Conventional approaches to project planning are usually time-consuming and inefficient in the use of the limited resources. Here’s how mind mapping software can help.
Project leaders are provided direct resources and access to business subject matter experts (SMEs) with the expectations of timely results being delivered to the client. With these resources, the leader has the collective knowledge, understandings, skills, and abilities often referred to as capabilities. The challenge is effectively tapping into those capabilities to effectively deliver the project objectives and timelines.
The conventional approach: Project planning is managed by a business analyst
The typical approach is to use a cycle of an interview, analyze, question, re-interview, elaborate, document, review, refine, approve, and then start development or re-engineering. Under this approach, the test is how quickly the business analyst can connect with, understand, document and confirm the business SME’s insights and prepare a conceptual business solution.
Once the solution is approved, each individual involved in the project must read the plan and try to establish a shared understanding of the concepts. Typically, clarity and accuracy is lost in translation.
A more effective project planning model: The engagement approach
Project leaders can utilize collaboration techniques to access these capabilities and ensure that they are shared amongst the team and SMEs. With the use of visual tools and facilitated discussions, it is quite possible to shorten the development cycles, reduce administrative overhead, and improve results by having group sessions where understandings of context, capturing of needs, identification of wants, and discovery of possible options can be realized in weeks not months.
When we use this collaborative approach, we develop a clearer understanding of what is the actual challenge or opportunity as well as viable solutions. This can be achieved more quickly than a single business analyst conducting weeks of interviews, analysis, and review work of report assets.
Visual facilitation enables the teams to capture and refine project requirements in real time for all attendees. All participants hear the topic and/or question to be addressed, hear the same emerging answers, have the opportunity to question perspectives, clarify expectations, and refine the language of the plan. This approach promotes shared understanding, as well as a clearer picture of each person’s role in the project.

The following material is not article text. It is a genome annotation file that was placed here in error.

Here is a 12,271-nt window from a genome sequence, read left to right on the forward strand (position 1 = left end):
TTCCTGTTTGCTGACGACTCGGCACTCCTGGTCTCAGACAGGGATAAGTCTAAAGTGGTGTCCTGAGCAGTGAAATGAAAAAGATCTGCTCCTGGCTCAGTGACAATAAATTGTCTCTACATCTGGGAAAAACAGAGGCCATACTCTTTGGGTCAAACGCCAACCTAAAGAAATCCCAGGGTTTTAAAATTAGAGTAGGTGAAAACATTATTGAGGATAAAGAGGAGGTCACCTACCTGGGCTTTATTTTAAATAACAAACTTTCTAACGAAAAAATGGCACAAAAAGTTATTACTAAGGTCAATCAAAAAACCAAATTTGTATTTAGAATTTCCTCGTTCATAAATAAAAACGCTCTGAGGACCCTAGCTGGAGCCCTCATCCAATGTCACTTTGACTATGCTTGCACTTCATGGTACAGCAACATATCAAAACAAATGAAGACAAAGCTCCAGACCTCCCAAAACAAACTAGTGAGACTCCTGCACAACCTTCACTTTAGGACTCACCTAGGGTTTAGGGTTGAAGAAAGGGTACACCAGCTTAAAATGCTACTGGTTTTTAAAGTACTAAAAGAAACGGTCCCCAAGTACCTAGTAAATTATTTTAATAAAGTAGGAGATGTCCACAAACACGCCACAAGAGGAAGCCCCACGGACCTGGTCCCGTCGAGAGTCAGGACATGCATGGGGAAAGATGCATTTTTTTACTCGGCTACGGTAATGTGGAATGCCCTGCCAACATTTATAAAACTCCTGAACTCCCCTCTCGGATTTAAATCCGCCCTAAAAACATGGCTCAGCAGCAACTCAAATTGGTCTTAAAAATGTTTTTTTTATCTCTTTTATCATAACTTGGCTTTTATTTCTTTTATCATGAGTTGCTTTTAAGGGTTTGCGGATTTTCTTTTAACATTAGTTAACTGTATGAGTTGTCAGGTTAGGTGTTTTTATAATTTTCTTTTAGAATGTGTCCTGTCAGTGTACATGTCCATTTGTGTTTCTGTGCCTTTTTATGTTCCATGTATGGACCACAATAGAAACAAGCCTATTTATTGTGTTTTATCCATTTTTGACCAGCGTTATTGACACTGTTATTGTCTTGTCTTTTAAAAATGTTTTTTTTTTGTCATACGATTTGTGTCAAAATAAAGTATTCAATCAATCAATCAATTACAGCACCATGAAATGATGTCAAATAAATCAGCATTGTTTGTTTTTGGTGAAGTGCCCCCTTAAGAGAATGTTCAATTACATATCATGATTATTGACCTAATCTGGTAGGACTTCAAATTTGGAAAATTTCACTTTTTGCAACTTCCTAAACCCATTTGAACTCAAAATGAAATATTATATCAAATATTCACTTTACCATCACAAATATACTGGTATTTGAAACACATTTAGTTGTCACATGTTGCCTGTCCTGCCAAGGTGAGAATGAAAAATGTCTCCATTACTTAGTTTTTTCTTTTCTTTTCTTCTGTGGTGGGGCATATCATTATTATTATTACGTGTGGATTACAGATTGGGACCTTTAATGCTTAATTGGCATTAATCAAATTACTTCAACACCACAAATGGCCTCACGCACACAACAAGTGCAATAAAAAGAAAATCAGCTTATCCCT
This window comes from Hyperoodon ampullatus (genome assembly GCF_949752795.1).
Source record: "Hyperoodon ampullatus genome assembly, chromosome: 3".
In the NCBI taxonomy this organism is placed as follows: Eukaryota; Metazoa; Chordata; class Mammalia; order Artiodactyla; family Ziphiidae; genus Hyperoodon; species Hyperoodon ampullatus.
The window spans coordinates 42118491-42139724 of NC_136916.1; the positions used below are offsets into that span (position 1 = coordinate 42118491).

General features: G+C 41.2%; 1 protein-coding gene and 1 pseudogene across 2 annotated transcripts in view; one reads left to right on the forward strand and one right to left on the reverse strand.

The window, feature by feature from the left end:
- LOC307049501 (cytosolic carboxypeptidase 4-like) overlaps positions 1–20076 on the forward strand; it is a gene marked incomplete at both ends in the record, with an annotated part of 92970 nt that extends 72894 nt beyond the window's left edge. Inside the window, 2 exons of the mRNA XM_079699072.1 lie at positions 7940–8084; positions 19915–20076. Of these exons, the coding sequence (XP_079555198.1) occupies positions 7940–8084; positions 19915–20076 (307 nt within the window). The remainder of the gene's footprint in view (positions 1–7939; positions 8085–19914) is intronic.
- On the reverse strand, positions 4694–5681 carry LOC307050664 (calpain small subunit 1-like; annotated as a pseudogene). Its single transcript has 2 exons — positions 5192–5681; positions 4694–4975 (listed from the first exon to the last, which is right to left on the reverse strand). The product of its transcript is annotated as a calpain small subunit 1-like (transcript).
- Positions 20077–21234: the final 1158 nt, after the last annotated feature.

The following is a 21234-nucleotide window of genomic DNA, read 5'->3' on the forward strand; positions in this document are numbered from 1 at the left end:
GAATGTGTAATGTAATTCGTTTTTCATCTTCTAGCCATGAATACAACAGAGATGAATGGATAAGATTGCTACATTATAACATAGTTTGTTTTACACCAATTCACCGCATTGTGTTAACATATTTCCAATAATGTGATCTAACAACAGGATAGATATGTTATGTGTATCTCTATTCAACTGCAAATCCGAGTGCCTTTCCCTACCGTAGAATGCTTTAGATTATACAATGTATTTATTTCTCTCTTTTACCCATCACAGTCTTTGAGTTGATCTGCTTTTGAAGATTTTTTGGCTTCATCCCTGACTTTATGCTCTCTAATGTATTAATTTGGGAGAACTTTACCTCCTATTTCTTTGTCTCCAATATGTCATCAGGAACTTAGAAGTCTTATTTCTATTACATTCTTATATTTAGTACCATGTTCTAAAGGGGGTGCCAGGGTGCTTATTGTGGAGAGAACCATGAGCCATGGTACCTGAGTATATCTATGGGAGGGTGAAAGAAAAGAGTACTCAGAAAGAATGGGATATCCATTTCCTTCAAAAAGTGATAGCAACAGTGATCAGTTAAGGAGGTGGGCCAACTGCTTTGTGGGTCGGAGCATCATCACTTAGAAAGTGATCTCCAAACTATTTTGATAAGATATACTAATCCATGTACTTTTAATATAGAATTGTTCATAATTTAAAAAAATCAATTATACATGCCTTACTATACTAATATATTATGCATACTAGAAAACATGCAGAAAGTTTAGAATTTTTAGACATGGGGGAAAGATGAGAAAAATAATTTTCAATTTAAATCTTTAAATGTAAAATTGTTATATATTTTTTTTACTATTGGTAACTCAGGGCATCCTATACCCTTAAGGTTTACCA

All of this project data is captured in a visual one-page model that elegantly and concisely captures this shared understanding and can and be used to communicate with stakeholders. This puts the project team in an excellent position to focus all their efforts on the same challenge and its targeted solution.
Unpacking what must be done
During a series of articles I will present approaches that can be used to unpack the needs, project plan and the outcomes required, and will demonstrate how visual tools cane help power these facilitated planning sessions:
- Initiative Definition Workshop – define the need, strategy, resourcing, expectations, and objectives to address the need,
- Context and Value Proposition Workshop – clarify the parameters to be applied to the operational solution and the value proposition,
- Solution Definition Workshop – discover the solution that will meet the need, and
- Initiative Progress Meeting – monitor and report the project activities towards realizing the project goals.
Each of these sessions can be addressed using structured visual tools that produce a single-page summary of the findings, which can be efficiently verified and shared with others. This approach ultimately speeds up the timeframe from information discovery through project implementation..
Facilitating the conversation
To kick off this series of articles, let’s outline a common approach for the facilitated sessions which applies the following steps:
To define the facilitation we use the “Workshop Canvas” which articulates the considerations for the workshop and is used by the team to prepare and conduct the session. The model outlines the activities, key considerations, and approximate timings for the steps listed above. During this article series we will be utilizing a fictional project with the following characteristics:
To see an example of the Workshop Canvas, please use this link. (EDITOR’S NOTE: Rogers produced this canvas in MindManager. Watch for a blog post that explains, step-by-step, how to do it!)
The next installment of this series will outline the Initiative Definition Workshop and what is needed to prepare an Initiative Overview Canvas.
This article is presented by John Rogers Results Coach, Facilitator, Project Manager and business architect with Map For Results. John has over 45 years of project experience and has lead many large-scale business process re-engineering projects. Visual Engagement has been a focus as a method to improve the effectiveness of team operations and improving project results. He has taught project management practices at both the college and university level and has been using mind mapping over 15 years actively in his project management and consulting practice.